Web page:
CHS Speech & Debate Team Readies for MSDL State Finals Saturday-Sunday
Sophomores Arjun Lingala, Prateek Motagi qualify for renowned UK Tournament of Champions, NCFL Grand National
CHELMSFORD, MA (Apr. 7, 2021) – While the Covid-19 pandemic has curtailed the schedules for athletic teams and the activities for many of the clubs at Chelmsford Public Schools, the Chelmsford High School Speech and Debate Team has been able to thrive.
Because debates have efficiently adapted to an online environment, the six CHS Speech and Debate Team members have been able to compete in twice as many tournaments than a normal season: The Duke University Internationals, the Bellaire Forensic Tournament in Texas and the Dowling Catholic Paradigm in Iowa, among them.
“I do hate to say that Covid-19 was beneficial for anything, but having online debate was really beneficial to me and Prateek,” said sophomore Arjun Lingala, referencing his teammate Prateek Motagi, who form one of three CHS speech and debate teams competing in the Massachusetts Speech and Debate League (MSDL) finals, held online, this Saturday and Sunday.
When asked how many tournaments he and Mr. Lingala have entered this year, Mr. Motagi needs a minute to think. “10?” he wonders. “Maybe 12.”
Whatever the number, the Chelmsford Six are well-versed and enter the MSDL final with lofty expectations. Joining Mr. Lingala and Mr. Motagi at the MSDL final will be sophomores Avaneesh Mallela and Rishi Ajmera and the team of junior Vishant Raajkumar and sophomore Divya Sambasivan.
“Prateek and Arjun should do well,” said Peter Zopes, who teaches History, Social Sciences and Speech and Debate at CHS, and is in his 12th season as coach of the Speech and Debate Team. He has helped this year’s team compete across 23 online speech and debate tournaments since September.
“I would love to see Prateek and Arjun break into final rounds and see how it goes from there,” he added.
Honors have been plentiful for Mr. Lingala and Mr. Motagi. The two advanced to the double octofinals (top 32) at the Bellaire Forensic Tournament and achieved a quarterfinal finish at the Tim Averill Invitational (hosted by CHS), earning them a Silver Bid to the University of Kentucky Tournament of Champions.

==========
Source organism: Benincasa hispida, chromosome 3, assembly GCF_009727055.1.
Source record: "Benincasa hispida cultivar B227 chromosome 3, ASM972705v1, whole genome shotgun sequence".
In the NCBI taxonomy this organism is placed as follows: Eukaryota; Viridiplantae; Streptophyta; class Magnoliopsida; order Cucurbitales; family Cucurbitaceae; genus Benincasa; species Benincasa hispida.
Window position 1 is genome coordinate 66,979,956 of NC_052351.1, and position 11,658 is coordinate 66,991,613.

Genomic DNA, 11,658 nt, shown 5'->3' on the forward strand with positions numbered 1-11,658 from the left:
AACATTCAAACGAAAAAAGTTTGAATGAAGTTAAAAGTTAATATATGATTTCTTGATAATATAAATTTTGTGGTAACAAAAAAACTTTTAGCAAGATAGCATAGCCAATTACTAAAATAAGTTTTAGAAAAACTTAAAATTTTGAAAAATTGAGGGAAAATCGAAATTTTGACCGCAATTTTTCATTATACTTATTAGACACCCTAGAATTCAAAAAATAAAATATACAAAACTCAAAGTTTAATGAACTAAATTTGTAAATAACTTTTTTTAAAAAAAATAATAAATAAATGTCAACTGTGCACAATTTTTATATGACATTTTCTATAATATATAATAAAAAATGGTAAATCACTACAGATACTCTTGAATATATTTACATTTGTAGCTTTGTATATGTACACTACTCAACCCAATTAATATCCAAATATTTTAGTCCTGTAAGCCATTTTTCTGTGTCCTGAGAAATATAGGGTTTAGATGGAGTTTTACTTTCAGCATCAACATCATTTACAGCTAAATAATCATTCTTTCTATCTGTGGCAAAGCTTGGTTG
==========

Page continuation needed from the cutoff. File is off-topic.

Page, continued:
Mr. Motagi’s and Mr. Lingala’s best result came at the Dowling Catholic Paradigm, where they placed sixth and ninth individually among 166 debaters and improved their bid to the more competitive Gold category for the UK Tournament of Champions.
Mr. Ajmera and Mr. Mallela have also enjoyed a stellar season, along with Ms. Sambasivan and Mr. Raajkumar, each reaching the triple octofinals at the Duke University Internationals last fall. Mr. Ajmera and Mr. Mallela achieved the same result at the Harvard National Forensics Tournament in February, and also placed at the Lexington High School Winter Invitational in January.
While most debaters will end the season at the MSDL tournament, Mr. Lingala and Mr. Motagi have several more weeks to go. Though only sophomores, the duo is ranked No. 10 in the state and will enter the UK Tournament of Champions Apr. 17-19; and the National Catholic Forensics League (NCFL) Grand National May 28-30.
Despite the quick turnaround for next week’s Tournament of Champions, the current focus is on the MSDL Championship. “We hope to win the entire tournament,” said Mr. Motagi.
In the 2020 state tournament, Mr. Lingala and Mr. Motagi won their first three rounds before losing their next two and bowing out. “We got off to a good start and it was going really well,” Mr. Motagi said. “But because we were new debaters, we didn’t know how to shift our style towards (the judges), so we lost the last two rounds. But this year with all the tournaments, we’ve done a lot of preparing, we’ve watched a lot of videos and seen how the best debaters do it. It’s really helped our progression.”
The format for the MSDL Tournament (as well as the Tournament of Champions) will be Public Forum, in which Mr. Lingala and Mr. Motagi specialize. Public Forum debates involve two teams arguing pro (true) and con (false) with one opportunity for defense and rebuttal. The outcome is decided by one judge.
The topic for this weekend’s competition is titled Resolved: On balance, the benefits of creating the United States Space Force outweigh the harms.
“Public Forum is the main event we do,” said Mr. Lingala. “I think we’ve put in a lot of work. We’re just sophomores, so we still have a ways to go. I think being ranked 10th is a pretty good achievement for us. I think Massachusetts is one of the best states in terms of debates.”
Following the UK Tournament of Champions, Mr. Lingala and Mr. Motagi will have about six weeks to prepare for the NCFL Grand National, which they will put to good use. The Grand National contestants will compete in Policy Debate, a completely different format than Public Forum, in which the affirmative side makes a policy change claim supported by the claim of harm, proof of harm and a plan that solves the harm. In turn, the negative side attacks all three claims and presents a counterplan.
The topic for the Grand National is Criminal Justice Reform in the U.S.
About Chelmsford Public Schools
The Chelmsford Public School District provides all students with multiple pathways to optimize their own potential for academic excellence, leadership, and social and emotional wellness. The mission of the Chelmsford Public Schools is to educate, engage, prepare, and empower well-rounded and knowledgeable learners to PERSEVERE through challenges, demonstrate RESPECT and INTEGRITY in their words and actions, are DEDICATED to their community, and display EMPATHY as global citizens while discovering and pursuing their full potential. This PRIDE-driven culture enables all members of the school community to support the growth and development of students. For more information, please visit chelmsfordschools.org.